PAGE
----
What say you, Leafs Nation? Let us know in the comments. What would your 2017 trade deadline strategy look like? 

  • Harte of a Lion

    Cam, the Leafs have three 2nd’s but the middle one *based on the final standings* will go to Anaheim to complete the Andersen trade.
    As far as moves, the Leafs should look at players like Filppula. The Lightening need cap space and the Leafs have the ability to assume his contract through 2017/18. Imagine Filppula centering Martin and Brown/Leivo. That’s a 4th line that is hard to play against, reasonably responsible in all zones with the ability to score. It also gives Babcock the ability to ice a 4th line that can play more than 8-9 minutes a night.
    Filppula can also play up and down the lineup in the event of injuries.
    Tampa is making a push for the playoffs so…what is it worth to Yzerman to clear $5 million from his cap for next season?
    Filppula has also had success playing for Babcock in Detroit and with the talent plus the future success the Leafs are capable of, he might consider waiving his modified NMC.
    The only problem for the Leafs is, would he need to be protected in the expansion draft?

  • Brent Wisken

    I personally would prefer that the Leafs largely stand pat before the trade deadline, while looking at trading Polak and Hunwick for draft picks. If people are so attached to Polak, we could always bring him back a third time 🙂 Nevertheless, i would prefer to trade him, while just tweaking the line-up. The team has good chemistry and they could make the playoffs. The playoff push is good for young player development, even if we don’t make it in. I would keep our draft picks rather than look for short-term fixes. Stay the course, my preference. Taking on ugly contracts for the sake of draft picks/prospects is also worthwhile.

    As for JVR, if they consider trading him, might be better after the playoffs, but before the expansion draft. Some potential trading partners (e.g., Minnesota) have gone on record that they would prefer to risk losing a d-man in the expansion draft rather than give up on their playoff/Stanley Cup push. As such, might be more of an opportunity to acquire a young defenseman in the off-season, prior to the expansion draft.

  • Brent Wisken

    Incidentally, just watched a short TSN interview clip titled “Third Wheel: Is Nylander underrated?”. Liked seeing Babcock say that Nylander “is an important player for us”. Hopefully that puts to rest absurd suggestions that the Leafs are going to trade Nylander. Furthermore, a week ago Babcock outlined that he planned to likely keep Nylander on the wing not just this year, but also next year. Given that they have such a multi-year plan, hopefully that also halts the trade rumours/suggestions.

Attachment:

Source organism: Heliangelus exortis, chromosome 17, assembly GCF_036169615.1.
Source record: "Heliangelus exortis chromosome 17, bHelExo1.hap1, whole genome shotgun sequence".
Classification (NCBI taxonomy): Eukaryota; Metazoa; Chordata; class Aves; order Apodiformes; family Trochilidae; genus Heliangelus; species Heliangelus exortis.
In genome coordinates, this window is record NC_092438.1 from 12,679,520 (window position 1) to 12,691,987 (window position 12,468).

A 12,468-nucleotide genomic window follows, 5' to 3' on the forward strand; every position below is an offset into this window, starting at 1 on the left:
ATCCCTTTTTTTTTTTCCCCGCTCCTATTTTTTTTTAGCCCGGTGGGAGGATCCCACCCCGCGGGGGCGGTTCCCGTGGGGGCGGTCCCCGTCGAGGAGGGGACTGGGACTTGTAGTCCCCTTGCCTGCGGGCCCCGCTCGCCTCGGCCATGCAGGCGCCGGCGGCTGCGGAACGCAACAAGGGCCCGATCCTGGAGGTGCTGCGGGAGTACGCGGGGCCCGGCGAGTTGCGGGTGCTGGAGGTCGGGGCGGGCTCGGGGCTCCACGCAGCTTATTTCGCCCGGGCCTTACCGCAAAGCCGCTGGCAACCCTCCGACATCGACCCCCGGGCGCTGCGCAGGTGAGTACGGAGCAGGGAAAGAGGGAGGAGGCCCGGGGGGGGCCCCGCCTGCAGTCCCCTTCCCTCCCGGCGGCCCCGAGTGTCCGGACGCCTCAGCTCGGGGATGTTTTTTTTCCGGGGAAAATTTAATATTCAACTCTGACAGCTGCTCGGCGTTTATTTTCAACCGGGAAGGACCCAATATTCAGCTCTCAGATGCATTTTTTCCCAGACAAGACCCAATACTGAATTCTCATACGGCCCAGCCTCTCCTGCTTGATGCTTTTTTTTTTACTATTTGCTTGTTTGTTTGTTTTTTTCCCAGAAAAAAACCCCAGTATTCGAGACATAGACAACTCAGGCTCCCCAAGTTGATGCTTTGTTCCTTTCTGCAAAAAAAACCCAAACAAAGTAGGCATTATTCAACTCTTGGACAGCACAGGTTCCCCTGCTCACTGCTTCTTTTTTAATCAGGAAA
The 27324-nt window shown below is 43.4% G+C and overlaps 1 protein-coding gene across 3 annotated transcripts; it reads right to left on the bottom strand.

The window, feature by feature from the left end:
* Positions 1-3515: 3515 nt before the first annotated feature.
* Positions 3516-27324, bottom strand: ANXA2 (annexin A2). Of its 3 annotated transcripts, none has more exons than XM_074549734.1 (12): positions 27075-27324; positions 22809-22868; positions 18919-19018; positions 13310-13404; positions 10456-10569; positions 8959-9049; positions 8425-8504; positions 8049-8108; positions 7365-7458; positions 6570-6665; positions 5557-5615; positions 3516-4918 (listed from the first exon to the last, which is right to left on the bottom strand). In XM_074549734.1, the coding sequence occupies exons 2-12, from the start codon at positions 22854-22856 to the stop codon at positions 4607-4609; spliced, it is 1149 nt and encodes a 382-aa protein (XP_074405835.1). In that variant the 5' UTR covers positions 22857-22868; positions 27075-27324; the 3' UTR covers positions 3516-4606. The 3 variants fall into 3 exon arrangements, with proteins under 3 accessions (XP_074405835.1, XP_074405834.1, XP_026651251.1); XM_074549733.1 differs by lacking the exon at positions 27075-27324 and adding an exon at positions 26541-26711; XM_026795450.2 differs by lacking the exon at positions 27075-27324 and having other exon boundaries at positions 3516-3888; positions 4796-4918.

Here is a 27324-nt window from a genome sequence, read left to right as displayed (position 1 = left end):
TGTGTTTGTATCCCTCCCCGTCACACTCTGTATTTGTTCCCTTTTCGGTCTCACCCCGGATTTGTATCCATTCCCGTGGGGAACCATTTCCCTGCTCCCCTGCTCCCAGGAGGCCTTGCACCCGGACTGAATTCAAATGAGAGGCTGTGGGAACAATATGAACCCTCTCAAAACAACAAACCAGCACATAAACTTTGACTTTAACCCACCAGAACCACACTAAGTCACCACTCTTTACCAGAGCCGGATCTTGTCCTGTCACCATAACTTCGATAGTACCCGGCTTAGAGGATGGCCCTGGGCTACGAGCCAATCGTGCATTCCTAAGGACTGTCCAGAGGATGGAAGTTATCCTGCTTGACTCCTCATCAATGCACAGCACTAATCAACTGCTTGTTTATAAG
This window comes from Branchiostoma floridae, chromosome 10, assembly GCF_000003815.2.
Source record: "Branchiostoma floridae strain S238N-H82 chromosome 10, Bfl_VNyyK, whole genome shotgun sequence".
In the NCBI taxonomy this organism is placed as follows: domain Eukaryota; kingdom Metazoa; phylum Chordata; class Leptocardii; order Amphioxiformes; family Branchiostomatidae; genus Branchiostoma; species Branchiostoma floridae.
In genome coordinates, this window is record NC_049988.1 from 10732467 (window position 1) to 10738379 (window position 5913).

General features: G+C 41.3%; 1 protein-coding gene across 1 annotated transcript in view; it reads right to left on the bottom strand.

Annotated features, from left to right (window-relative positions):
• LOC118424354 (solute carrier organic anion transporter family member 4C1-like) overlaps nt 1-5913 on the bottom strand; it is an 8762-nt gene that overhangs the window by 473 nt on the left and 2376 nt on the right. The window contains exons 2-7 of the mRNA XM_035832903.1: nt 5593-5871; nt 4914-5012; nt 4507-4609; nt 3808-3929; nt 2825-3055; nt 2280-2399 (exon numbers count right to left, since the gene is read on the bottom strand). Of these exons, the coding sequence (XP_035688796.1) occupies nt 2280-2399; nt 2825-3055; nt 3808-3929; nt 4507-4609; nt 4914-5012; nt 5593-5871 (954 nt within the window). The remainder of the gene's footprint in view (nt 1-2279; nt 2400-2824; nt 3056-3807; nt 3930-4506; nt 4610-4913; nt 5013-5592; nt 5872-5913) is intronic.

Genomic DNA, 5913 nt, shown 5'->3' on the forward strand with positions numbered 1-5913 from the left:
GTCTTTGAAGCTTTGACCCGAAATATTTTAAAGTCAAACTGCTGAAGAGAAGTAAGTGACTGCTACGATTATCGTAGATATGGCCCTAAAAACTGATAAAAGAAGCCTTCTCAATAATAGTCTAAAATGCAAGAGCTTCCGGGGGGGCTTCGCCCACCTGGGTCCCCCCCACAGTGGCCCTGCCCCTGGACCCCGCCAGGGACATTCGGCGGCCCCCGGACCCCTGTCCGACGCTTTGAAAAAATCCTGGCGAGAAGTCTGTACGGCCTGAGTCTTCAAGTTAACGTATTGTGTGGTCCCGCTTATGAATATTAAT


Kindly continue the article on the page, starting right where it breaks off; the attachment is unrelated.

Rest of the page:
During that TSN interview clip, Matthews also said that Nylander is underrated, which was nice to see. On the other hand, it was awkward to listen to the reporter ask Nylander if he felt he was underrated and flying under the radar given that Matthews and Marner are getting so much attention. Very awkward question, but Nylander handled himself well.

    I have seen a couple of other blog commenters note that Nylander is projected to have a few more points by end of year than Jack Eichel had last year, yet nobody made the absurd claim to trade Eichel. Almost any other year Nylander would be a front-runner for the Calder. He is such a great rookie with elite skills and keeps getting better.

    • LukeWarmWater

      Well said Brent, not too often that one team has three top talented players that come in as rookies in the same year. The leafs and their fans are blessed that we have the M & M boys Marner and Matthews and Nylander. Plus several other rookies such as Hyman and Brown have been exceptional as well.

  • STAN

    My money is on NO more moves (welcome aboard Kalinn and Marchenko). The Leafs best bet might be to convert some of these picks and a prospect or two into a key player from Las Vegas, depending who they snap up in the draft from the rosters of the other 30 NHL teams. Who knows?

        • LukeDaDrifter

          The NHL’s new reasoning behind this years expansion is they feel it is in everyone’s best interest for Vegas to start out with a strong contending team, to build a strong fan base. All thirty teams will receive aprox. 16 million for giving up a good player.There are very few markets where you can establish hockey while icing a losing team for 10 years.

  • LukeDaDrifter